$ tree config/rootfs/debos/overlays/btrfs/
config/rootfs/debos/overlays/btrfs/
└── usr
    └── bin
        └── btrfs-verify-cli.sh

/usr/bin/btrfs-verify-cli.sh will be available in the buster-btrfs rootfs image. These overlay scripts are normally ran from a LAVA job.

$ cat config/rootfs/debos/overlays/btrfs/btrfs-verify-cli.sh

cd  /btrfs-progs && TEST=001\* ./tests/cli-tests.sh
  1. Make sure execute permission is applied on the scripts.
chmod +x config/rootfs/debos/overlays/btrfs/usr/bin/btrfs-verify-cli.sh
chmod +x config/rootfs/debos/scripts/buster-btrfs.sh
  1. Now build buster-btrfs rootfs image using kci_rootfs like:
./kci_rootfs build --rootfs-config buster-btrfs --data-path config/rootfs/debos --arch amd64

If you would like to read more about kci_rootfs, please check the kci_rootfs documentation

  1. Once the rootfs image is created, you can use it with an appropriate kernel image and on a compatible target architecture (amd64 for x86_64 in this case). Make sure that the kernel config has appropriate btrfs configs and other file system specific entries enabled.

  2. Add appropriate test entry to the LAVA job definition in order to run btrfs-verify-cli.sh. For example,

run:
    steps:
        - lava-test-case test-btrfs-cli-001 --shell ls /usr/bin/btrfs-verify-cli.sh

If you would like to read more about LAVA job definitions, please check the LAVA documentation part about writing tests

How to add tests to LAVA

Prerequisites

  • Rootfs image is built
  • Rootfs image boots on a platform
  • Tests can be run

If you’re facing issues with tha above you may want to go through the section “How to add test suite to a rootfs image”

Adding new test plan to LAVA

  1. Use the rootfs image to boot the device and produce a LAVA job definition for the tests. Upload rootfs image to kernelci-backend (storage)
kci_rootfs upload --rootfs-dir /path/to/rootf/image/ --upload-path server/path --api http://api.kernelci --db-token KCI_API_TOKEN

Add rootfs definition to test-configs.yaml

  debian_buster_btrfs_ramdisk:
    type: debian
    ramdisk: 'buster-btrfs/{arch}/rootfs.cpio.gz'

Note ramdisk path must be relative to storage server URL as defined in a file_system_types section of test-configs.yaml

If you need to define a filesystem type you may want to have a look at file_system_types section of test-configs.yaml

e.g.

debian:
    url: 'http://yourstorage/path/to/images/debian/'
    arch_map:
      armhf: [{arch: arm}]
      amd64: [{arch: x86_64}]

Detailed description of the test configuration can be found here

  1. Add LAVA job definition template

Create appropriate directory structure under templates directory.

mkdir templates/btrfs/

Create test plan definition

cat templates/btrfs/btrfs.jinja2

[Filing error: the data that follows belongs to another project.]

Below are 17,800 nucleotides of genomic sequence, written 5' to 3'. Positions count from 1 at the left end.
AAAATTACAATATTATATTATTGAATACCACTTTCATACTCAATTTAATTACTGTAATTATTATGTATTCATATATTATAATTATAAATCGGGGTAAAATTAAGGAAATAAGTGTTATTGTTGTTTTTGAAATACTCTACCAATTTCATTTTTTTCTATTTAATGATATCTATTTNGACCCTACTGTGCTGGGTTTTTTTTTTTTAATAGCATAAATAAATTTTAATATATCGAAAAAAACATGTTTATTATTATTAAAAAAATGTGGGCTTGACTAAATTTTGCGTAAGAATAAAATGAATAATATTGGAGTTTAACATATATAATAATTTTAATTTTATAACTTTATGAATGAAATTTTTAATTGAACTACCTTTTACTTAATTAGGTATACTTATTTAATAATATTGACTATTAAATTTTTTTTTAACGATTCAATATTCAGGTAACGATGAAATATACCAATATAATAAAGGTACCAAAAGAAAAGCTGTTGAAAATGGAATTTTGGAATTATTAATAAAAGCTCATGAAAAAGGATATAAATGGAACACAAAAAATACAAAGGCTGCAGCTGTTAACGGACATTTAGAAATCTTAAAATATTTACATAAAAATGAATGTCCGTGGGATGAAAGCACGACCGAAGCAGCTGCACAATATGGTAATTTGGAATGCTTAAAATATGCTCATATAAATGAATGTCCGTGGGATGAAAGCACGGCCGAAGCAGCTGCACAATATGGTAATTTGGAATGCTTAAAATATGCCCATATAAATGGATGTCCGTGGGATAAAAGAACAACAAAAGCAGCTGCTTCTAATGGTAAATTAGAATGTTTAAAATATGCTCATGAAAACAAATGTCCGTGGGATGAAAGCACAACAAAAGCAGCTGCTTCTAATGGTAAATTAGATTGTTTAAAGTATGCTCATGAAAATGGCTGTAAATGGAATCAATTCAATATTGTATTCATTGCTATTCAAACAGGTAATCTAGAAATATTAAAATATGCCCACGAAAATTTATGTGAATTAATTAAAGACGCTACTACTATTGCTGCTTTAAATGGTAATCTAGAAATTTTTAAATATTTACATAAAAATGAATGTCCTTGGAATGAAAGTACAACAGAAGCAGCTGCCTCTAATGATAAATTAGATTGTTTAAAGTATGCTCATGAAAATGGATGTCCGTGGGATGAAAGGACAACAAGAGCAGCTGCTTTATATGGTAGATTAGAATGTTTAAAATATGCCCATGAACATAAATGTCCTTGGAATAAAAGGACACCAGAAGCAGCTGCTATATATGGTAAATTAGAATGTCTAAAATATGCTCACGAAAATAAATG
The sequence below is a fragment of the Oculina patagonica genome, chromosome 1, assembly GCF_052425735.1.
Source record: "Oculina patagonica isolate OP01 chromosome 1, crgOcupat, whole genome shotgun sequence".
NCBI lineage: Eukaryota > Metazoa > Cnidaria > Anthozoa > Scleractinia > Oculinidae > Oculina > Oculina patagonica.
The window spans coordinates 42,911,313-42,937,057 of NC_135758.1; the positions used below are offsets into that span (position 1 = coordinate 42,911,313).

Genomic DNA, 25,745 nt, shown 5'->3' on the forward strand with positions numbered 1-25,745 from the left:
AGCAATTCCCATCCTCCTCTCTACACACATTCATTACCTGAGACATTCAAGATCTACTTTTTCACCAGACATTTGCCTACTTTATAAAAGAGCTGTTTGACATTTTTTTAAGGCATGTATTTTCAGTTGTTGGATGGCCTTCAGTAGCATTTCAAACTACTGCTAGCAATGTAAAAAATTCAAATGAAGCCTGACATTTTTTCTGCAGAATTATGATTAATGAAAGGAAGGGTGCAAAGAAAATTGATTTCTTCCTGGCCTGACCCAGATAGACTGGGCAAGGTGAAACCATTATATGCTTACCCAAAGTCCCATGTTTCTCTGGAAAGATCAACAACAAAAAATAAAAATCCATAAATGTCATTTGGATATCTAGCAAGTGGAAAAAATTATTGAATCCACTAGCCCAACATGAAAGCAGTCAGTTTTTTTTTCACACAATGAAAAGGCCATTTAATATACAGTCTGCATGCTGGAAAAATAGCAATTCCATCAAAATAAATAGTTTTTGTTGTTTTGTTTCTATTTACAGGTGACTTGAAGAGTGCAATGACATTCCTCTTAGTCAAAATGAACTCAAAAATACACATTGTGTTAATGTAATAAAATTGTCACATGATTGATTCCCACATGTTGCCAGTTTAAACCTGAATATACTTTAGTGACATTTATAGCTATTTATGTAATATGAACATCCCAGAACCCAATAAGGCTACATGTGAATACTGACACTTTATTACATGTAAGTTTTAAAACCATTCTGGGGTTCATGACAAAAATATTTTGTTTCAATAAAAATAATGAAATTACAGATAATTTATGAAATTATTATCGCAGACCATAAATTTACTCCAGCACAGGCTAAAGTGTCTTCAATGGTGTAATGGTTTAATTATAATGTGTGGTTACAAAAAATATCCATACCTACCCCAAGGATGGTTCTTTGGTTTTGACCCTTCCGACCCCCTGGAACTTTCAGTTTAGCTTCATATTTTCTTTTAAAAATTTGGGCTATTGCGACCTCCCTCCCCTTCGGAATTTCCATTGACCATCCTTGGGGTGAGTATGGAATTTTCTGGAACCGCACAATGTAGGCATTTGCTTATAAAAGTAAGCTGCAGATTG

- test:
    timeout:
      minutes: 10
    definitions:
    - repository:
        metadata:
          format: Lava-Test Test Definition 1.0
          name: {{ plan }}
          description: "btrfs test plan"
          os:
          - debian
          scope:
          - functional
        run:
          steps:
          - lava-test-case test-btrfs-cli-001 --shell ls /usr/bin/btrfs-verify-cli.sh
      from: inline
      name: {{ plan }}
      path: inline/{{ plan }}.yaml
cat templates/btrfs/generic-qemu-btrfs-template.jinja2
{% extends 'boot/generic-qemu-boot-template.jinja2' %}
{% block actions %}
{{ super () }}

{% include 'btrfs/btrfs.jinja2' %}

{% endblock %}

{%- block image_arg %}
        image_arg: '-kernel {kernel} -append "console={{ console_dev }},115200 root=/dev/ram0 debug verbose {{ extra_kernel_args }}"'
{%- endblock %}
  1. Update test-plans section of test-configs.yaml with new test definition
  btrfs:
    rootfs: debian_buster_btrfs_ramdisk
    pattern: 'btrfs/generic-qemu-btrfs-template.jinja2'
  1. Use kci_build to build the kernel and kci_test to run the tests in a LAVA lab.

Build the Kernel

kci_build build_kernel --kdir /path/to/linux --arch x86_64 --build-env gcc-8 --verbose -j 4

Genrate test job definitions

kci_test generate --bmeta-json /path/to/bmeta.json --dtbs-json /path/to/artifacts/dtbs.json --lab-json /path/to/mgalka-lava-local.json --storage http://storage.kernelci --lab-config your-lab-name --user lava_user --lab-token LAVA_API_TOKEN --output /output/path --callback-id your-lava-callback-name --callback-url http://api.kernelci

Note

Make sure that there is that the lab you chose to supports the type of tests which you’ve just defined. You may need to modify lab-configs.yaml accordingly.

e.g.

  your-local-lab:
    lab_type: lava
    url: 'http://kernelci-lava/RPC2/'
    filters:
      - passlist:
          plan:
            - baseline
            - btrfs

Submit test jobs

kci_test submit --lab-config your-lab-name --user lava_user --lab-token LAVA_API_TOKEN --jobs /path/to/generated/test/job/definitions
  1. Create PR to add the test plan
Last modified February 10, 2021